regards

Alex

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Just having a quick sortout, Wermacht clergy

The first on the left is of Catholic faith, (Denoted by the effigy of Christ on the cross), the second and third, unknown but I suspect Protestant or Lutheran, (The cross was the same without the effigy, (I could be wrong!)

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Hi TacHel, it has crossed my mind, the problem lies sometimes with who still owns the original, if any, copyright to the image, most, if not all, of the images I use are freely available (Public Domain) on the internet. I actually do this for fun, without any "Commercial interest". Many are from the German Bundesarchiv, who have published their collections on-line without, it seems any restrictions, others are from NARA, Life, etc which are freely available for download. That being said, any copyright holder who wishes to have an image "Colourised", then I would be happy to consider it.

One reason I "Watermark" the images is to ensure that it is a colourised and not a true colour image, where the source is known I also indicate that, only images posted are watermarked.

regards

Alex

Edited by Alex K
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Just having a quick sortout, Wermacht clergy

The first on the left is of Catholic faith, (Denoted by the effigy of Christ on the cross), the second and third, unknown but I suspect Protestant or Lutheran, (The cross was the same without the effigy, (I could be wrong!)

The Second one is Father Bernard Schmidt from the 299th ID. You did a great job colorizing that one!! Only one thing was different on his original tunic in that is collar tabs were field grey backed rather than violet. Otherwise that is a GREAT colorization. Here is the tunic to compare :)

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The Second one is Father Bernard Schmidt from the 299th ID. You did a great job colorizing that one!! Only one thing was different on his original tunic in that is collar tabs were field grey backed rather than violet. Otherwise that is a GREAT colorization. Here is the tunic to compare :)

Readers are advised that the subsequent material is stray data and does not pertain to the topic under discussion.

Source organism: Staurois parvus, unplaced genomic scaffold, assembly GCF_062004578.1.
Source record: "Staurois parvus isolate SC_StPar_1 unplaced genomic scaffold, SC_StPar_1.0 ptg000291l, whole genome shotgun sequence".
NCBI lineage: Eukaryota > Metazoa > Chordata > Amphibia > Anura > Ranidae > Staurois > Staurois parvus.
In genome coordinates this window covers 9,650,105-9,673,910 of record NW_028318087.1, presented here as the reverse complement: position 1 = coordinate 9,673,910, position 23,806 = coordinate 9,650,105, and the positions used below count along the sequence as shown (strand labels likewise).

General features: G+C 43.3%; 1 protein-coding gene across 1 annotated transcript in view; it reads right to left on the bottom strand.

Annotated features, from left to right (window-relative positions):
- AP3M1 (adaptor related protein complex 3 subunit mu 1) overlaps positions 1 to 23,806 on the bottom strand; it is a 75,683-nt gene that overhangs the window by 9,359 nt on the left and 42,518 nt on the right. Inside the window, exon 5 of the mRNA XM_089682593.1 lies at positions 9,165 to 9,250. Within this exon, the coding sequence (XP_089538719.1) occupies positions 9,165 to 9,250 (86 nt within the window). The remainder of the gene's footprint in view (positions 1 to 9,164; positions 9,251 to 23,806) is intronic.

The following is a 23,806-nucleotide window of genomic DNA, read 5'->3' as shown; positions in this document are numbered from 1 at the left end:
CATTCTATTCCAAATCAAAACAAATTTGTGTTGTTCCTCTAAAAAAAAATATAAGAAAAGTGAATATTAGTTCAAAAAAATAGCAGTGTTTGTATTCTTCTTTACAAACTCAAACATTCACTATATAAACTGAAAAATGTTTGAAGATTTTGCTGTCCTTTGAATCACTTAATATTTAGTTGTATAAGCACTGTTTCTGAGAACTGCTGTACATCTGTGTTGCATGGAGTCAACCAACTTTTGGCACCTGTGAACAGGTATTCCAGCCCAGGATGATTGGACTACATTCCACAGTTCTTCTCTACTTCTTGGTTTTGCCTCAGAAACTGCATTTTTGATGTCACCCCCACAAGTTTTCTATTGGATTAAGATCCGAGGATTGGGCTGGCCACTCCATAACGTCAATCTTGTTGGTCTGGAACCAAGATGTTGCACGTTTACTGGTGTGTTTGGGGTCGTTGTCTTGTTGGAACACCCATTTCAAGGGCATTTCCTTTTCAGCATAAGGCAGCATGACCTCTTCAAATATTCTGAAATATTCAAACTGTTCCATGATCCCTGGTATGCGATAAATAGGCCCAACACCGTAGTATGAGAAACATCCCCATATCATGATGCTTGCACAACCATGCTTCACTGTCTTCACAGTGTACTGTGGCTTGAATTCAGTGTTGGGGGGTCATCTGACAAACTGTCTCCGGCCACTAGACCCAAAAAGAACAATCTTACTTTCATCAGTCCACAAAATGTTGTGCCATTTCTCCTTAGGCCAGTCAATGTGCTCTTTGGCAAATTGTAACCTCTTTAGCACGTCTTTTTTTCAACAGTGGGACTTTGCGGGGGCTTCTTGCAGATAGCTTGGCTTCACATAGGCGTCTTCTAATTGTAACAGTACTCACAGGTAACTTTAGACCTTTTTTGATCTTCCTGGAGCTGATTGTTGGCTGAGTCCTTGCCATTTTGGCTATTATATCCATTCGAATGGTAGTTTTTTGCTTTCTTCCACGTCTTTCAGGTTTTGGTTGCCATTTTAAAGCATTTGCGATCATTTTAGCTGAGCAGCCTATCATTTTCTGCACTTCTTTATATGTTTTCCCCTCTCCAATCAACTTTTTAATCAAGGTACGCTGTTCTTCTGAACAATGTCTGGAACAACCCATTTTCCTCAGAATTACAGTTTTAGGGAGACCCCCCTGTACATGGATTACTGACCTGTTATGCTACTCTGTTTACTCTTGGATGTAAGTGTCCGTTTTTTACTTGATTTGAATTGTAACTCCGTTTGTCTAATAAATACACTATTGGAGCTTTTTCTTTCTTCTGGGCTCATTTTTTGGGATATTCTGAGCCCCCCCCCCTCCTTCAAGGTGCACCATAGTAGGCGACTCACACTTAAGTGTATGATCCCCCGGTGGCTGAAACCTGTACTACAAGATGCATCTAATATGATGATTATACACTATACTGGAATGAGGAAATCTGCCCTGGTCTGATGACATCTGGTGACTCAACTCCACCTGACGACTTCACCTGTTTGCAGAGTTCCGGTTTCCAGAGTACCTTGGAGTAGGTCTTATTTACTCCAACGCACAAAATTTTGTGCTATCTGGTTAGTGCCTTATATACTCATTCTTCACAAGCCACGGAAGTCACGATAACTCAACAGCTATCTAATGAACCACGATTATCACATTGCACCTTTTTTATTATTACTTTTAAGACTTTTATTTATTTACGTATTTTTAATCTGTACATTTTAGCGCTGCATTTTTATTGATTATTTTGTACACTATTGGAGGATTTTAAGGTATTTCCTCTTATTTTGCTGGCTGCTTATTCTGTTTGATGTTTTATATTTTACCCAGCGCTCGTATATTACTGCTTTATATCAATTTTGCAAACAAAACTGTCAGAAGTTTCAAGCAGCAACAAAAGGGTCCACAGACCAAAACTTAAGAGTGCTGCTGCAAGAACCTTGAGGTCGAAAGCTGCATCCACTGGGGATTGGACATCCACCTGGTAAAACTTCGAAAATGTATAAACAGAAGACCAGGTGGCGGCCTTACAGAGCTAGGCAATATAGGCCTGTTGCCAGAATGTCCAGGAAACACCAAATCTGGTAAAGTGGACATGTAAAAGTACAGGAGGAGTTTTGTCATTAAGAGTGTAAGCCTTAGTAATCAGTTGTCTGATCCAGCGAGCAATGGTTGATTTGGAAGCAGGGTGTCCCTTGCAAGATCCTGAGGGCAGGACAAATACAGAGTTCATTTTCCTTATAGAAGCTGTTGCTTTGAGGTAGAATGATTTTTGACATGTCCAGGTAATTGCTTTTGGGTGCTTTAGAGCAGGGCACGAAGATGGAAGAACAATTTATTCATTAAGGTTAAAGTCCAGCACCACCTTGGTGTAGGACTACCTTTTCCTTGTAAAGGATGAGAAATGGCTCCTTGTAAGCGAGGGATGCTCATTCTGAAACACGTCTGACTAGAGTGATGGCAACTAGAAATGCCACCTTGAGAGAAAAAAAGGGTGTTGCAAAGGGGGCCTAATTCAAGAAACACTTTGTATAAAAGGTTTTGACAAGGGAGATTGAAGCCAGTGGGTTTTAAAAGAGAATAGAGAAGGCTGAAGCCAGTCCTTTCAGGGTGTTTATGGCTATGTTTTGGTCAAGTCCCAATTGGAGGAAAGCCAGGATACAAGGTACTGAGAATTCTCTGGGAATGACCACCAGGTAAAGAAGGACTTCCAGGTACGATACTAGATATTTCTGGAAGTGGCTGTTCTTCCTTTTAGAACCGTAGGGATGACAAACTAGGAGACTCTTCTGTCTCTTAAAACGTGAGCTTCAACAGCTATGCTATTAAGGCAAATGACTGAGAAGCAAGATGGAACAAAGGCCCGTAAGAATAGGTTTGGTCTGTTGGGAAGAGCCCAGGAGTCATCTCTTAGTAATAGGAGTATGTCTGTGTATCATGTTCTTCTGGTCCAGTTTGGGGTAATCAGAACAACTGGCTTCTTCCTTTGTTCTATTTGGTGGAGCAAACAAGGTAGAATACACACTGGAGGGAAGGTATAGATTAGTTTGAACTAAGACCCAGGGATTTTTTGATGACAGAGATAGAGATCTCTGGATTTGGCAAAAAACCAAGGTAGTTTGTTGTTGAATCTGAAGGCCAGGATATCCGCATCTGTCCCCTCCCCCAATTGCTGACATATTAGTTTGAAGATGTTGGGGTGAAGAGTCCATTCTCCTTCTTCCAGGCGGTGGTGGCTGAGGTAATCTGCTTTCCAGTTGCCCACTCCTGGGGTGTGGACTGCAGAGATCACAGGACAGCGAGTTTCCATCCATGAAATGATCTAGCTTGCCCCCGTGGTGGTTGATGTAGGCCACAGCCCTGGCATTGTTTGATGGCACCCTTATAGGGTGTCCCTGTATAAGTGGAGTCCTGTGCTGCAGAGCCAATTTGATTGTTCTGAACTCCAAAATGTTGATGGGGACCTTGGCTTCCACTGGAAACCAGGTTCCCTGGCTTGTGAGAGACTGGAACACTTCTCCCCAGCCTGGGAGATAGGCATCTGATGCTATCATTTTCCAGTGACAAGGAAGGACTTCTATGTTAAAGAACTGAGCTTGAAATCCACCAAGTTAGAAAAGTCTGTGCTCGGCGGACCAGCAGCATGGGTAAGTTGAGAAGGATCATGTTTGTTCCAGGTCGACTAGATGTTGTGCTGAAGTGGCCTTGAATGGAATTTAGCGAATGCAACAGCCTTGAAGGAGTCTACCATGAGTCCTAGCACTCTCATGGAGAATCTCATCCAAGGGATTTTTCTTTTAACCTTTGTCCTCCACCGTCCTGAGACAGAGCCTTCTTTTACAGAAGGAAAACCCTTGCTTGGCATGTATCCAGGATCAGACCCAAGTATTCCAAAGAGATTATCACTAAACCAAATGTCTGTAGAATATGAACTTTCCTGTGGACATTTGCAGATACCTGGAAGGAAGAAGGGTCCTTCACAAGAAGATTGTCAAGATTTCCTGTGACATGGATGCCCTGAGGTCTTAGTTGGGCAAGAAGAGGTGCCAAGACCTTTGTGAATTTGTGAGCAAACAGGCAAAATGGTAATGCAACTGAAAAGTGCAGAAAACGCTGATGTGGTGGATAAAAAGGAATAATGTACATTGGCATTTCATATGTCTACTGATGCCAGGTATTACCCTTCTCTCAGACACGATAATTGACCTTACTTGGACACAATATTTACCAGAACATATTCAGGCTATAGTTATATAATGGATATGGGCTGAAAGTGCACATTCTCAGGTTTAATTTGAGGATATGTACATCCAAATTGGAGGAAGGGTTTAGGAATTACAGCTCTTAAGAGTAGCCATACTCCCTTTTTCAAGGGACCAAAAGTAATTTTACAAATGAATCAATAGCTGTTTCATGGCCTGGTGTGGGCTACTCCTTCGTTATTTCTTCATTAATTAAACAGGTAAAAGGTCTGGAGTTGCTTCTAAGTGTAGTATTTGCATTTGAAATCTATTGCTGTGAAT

Hi Chris, That to me is fantastic information, I can now put a name to the image. With regards to the collar tabs, it is sometimes difficult to separate shades of grey, I look for original items from collectors etc and have a large library of original examples, I then try to replicate them. In this instance, I will now re-visit my original colourisation, and amend. Thanks for your help

regards

Alex

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what do you use to do this , Photoshop?

Larry

Hi Larry, yes it is basically Photoshop. My version is V4.0, this is actually, by modern standards quite ancient, (Designed originally for Windows 95 operating system). For the technically interested my current operating system is Windows 7, it keeps telling me that the photoshop software will not work, but it DOES,! so I don't worry :unsure:

Regards

Alex

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The Second one is Father Bernard Schmidt from the 299th ID. You did a great job colorizing that one!! Only one thing was different on his original tunic in that is collar tabs were field grey backed rather than violet. Otherwise that is a GREAT colorization. Here is the tunic to compare :)

Hi Chris, attached a modified version of Bernard Schmidt based on your comments

regards, hope you approve

Alex

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Amongst the many I've done, I have favourites, this is one, Erich Hartmann, the emblem indicated on top right is worn on his lapel and was also painted on the side of his aircraft, (Took a bit of researching to find it!)